After Steve Jobs stepped down last month, the media were quick to lionize the Apple legend for his numerous achievements and innovations. Still, an awkward question about Jobs lingers: Why hasn't he given away more money? Jobs has not signed the "Giving Pledge," created by Warren Buffett and Bill Gates to encourage the super-rich to donate at least half of their wealth to worthy causes. He hasn't launched a charitable organization like the Bill and Melinda Gates Foundation. And Jobs hasn't made a big public donation, as Facebook's Mark Zuckerberg did when he when gave $100 million to Newark, N.J.'s schools last year. Should Jobs be criticized for his lack of public philanthropy?

It is fair to ask this question: Jobs's lack of public giving is "curious," says Andrew Ross Sorkin in The New York Times. It's possible that Jobs has given privately and quietly. And he has certainly contributed to society with his technological innovations. But the absence of public charity raises some important questions about why "some 'millionaires and billionaires' are criticized for not giving back enough while others like Mr. Jobs are lionized."
"The mystery of Steve Jobs's public giving"

It is time the Apple founder gave back: Jobs is worth more than $8 billion, says Adam Doree at The Huffington Post, yet he has "steadfastly" refused to donate money to worthy causes, and even stopped all of Apple's philanthropy programs. This isn't so much about "do-goodery" as it is his legacy. How does Jobs want to be remembered? It's time he added charity to his long lists of accomplishments.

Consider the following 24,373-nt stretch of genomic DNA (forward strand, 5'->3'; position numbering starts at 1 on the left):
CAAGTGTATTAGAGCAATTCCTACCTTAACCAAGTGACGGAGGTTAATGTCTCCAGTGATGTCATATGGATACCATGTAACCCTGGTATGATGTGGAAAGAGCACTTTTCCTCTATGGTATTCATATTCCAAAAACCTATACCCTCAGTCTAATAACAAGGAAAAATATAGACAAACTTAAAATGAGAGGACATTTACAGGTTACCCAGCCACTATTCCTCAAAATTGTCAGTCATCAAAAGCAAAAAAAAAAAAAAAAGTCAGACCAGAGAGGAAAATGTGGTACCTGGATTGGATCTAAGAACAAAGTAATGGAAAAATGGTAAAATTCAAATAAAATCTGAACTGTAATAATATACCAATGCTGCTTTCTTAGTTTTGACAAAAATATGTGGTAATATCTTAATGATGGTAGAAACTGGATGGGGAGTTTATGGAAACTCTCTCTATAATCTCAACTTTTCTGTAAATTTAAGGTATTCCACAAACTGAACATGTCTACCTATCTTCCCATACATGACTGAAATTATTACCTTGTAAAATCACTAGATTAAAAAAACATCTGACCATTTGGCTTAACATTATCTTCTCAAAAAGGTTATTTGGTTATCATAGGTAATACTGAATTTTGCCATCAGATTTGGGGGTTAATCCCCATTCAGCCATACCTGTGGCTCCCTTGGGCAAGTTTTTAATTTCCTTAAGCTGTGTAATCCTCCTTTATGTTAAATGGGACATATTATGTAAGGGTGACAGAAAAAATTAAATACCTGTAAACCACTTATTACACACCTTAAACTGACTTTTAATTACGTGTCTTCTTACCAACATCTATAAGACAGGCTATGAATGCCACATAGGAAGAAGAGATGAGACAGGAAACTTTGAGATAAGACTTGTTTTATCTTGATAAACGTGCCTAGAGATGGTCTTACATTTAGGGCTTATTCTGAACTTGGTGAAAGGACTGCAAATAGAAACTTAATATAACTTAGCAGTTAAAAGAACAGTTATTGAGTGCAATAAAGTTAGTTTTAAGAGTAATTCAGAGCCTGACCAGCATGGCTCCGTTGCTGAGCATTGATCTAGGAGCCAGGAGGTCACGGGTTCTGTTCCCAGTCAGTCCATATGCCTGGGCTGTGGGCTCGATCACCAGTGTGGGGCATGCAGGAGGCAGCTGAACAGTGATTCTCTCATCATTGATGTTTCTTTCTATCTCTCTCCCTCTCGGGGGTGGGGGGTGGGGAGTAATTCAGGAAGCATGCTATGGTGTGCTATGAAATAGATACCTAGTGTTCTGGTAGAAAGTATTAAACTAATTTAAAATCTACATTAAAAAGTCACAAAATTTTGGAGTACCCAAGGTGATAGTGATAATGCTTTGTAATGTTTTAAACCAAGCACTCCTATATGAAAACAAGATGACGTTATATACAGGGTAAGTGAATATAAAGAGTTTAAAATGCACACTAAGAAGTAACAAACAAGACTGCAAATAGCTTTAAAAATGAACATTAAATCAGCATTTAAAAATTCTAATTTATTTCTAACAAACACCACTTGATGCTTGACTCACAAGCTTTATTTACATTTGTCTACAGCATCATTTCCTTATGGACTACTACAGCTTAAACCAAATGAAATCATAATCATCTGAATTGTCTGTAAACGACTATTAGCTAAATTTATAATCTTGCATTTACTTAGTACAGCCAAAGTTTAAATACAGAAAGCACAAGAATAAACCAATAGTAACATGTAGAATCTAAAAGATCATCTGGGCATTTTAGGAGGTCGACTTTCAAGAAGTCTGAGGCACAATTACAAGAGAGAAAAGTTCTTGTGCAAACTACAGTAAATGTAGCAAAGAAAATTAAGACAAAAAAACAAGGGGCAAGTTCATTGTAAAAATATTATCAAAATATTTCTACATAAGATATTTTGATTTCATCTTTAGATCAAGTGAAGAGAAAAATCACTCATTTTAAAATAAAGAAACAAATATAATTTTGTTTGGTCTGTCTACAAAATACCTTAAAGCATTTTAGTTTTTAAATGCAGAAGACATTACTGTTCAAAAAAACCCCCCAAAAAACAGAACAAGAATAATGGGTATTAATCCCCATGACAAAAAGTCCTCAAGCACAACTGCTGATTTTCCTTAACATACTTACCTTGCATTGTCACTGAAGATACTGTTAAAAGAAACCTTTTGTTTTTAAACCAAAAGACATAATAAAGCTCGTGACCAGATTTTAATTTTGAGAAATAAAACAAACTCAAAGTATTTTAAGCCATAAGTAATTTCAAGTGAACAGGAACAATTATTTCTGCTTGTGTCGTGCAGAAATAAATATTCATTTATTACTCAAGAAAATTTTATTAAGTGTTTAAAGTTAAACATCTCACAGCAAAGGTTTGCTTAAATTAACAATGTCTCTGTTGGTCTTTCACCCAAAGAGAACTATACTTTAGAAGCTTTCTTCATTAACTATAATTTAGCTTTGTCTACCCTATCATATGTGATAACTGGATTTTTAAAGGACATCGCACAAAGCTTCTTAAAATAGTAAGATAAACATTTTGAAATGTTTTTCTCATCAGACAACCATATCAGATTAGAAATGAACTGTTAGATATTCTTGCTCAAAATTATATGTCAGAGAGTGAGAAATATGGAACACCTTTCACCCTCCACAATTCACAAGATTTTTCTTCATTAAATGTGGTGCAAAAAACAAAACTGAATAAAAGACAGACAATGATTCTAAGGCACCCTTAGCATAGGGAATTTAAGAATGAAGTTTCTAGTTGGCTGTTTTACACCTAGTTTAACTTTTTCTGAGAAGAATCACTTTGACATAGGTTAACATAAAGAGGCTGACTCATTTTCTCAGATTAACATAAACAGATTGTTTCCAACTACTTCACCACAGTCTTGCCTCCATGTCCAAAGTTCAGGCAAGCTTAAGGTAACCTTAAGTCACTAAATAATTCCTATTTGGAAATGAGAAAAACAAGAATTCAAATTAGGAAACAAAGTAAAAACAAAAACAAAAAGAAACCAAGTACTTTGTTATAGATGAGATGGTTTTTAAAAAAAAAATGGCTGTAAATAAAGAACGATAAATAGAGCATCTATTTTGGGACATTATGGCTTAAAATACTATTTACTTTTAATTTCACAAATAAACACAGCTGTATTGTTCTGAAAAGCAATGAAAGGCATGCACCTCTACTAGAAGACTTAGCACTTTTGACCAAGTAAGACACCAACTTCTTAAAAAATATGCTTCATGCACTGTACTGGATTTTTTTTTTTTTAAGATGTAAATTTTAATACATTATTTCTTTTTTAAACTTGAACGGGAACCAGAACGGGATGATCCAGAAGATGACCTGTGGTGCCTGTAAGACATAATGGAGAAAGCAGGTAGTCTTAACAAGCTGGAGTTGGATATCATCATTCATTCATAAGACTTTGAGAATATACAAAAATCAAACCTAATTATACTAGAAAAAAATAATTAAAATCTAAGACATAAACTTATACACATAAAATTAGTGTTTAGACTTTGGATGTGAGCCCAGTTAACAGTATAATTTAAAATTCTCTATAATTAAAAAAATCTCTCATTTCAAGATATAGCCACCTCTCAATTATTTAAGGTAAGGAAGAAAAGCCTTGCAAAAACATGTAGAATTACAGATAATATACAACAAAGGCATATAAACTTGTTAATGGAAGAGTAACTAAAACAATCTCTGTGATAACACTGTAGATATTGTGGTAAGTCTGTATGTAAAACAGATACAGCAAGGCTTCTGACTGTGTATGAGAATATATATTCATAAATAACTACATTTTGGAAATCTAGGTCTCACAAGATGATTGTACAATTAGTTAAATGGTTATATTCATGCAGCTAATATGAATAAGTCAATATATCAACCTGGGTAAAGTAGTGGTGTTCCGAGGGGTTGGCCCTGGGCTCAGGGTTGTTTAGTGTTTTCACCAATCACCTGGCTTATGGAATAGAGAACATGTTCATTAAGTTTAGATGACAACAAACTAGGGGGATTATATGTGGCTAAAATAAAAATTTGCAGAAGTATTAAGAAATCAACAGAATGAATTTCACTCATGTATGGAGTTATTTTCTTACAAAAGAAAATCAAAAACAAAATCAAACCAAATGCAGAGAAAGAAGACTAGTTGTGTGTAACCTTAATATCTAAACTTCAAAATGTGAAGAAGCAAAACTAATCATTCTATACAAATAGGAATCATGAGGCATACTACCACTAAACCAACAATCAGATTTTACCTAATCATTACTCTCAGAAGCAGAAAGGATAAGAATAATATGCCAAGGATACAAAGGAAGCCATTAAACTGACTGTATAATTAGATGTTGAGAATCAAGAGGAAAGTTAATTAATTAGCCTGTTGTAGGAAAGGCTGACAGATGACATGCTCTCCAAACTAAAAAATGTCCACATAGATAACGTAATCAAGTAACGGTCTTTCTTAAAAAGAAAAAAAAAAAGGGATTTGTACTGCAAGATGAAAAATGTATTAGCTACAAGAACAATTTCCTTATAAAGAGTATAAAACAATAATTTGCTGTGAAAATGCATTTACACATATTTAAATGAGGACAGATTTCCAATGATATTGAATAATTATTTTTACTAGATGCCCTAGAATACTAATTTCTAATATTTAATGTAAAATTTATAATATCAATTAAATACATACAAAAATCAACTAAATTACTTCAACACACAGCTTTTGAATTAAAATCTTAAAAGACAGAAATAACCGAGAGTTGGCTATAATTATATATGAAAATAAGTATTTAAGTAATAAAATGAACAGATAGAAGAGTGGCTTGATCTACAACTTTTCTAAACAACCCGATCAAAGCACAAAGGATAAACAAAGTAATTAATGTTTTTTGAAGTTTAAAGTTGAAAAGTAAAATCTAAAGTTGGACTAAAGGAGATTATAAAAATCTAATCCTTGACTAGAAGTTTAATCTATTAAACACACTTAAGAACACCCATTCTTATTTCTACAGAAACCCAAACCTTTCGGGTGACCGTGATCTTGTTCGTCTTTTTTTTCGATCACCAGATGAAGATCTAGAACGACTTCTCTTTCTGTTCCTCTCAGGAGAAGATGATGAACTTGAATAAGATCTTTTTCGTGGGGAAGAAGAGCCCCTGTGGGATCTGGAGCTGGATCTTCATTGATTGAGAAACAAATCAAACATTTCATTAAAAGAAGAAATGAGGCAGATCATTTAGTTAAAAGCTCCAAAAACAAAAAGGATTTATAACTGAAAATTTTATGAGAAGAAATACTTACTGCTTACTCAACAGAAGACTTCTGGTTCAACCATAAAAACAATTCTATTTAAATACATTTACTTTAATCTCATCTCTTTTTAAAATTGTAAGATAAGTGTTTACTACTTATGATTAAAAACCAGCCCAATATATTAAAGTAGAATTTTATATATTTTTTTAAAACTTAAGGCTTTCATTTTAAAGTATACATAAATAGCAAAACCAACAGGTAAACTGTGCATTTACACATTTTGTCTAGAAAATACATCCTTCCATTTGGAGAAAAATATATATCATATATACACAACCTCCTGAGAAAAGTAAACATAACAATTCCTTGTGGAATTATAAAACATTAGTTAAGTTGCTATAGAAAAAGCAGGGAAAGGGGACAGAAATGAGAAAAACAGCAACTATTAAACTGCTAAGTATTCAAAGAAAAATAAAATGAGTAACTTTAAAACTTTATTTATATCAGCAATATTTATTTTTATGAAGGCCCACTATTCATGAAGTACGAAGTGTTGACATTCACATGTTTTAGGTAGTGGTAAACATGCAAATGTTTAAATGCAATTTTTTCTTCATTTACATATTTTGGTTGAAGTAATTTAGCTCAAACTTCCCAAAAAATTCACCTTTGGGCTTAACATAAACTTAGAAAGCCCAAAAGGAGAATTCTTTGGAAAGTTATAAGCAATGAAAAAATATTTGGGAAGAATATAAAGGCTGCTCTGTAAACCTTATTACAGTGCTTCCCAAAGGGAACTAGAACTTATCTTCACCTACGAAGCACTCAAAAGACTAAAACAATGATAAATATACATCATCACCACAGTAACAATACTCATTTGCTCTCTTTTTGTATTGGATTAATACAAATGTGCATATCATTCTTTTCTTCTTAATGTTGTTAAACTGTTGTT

"OK, Steve Jobs, now let's see some charity"

But he already has given back: Jobs and Apple have already made a "serious and significant" contribution to the needy in Africa by participating in the (Product)RED program, says Bono in a letter to The New York Times. "Apple has been (RED)'s largest contributor to the Global Fund to Fight AIDS, Tuberculosis, and Malaria — giving tens of millions of dollars that have transformed the lives of more than 2 million Africans." Jobs is a very private person, and a very busy one, but that doesn't mean he lacks generosity.
"Bono praises Steve Jobs as generous and 'poetic'"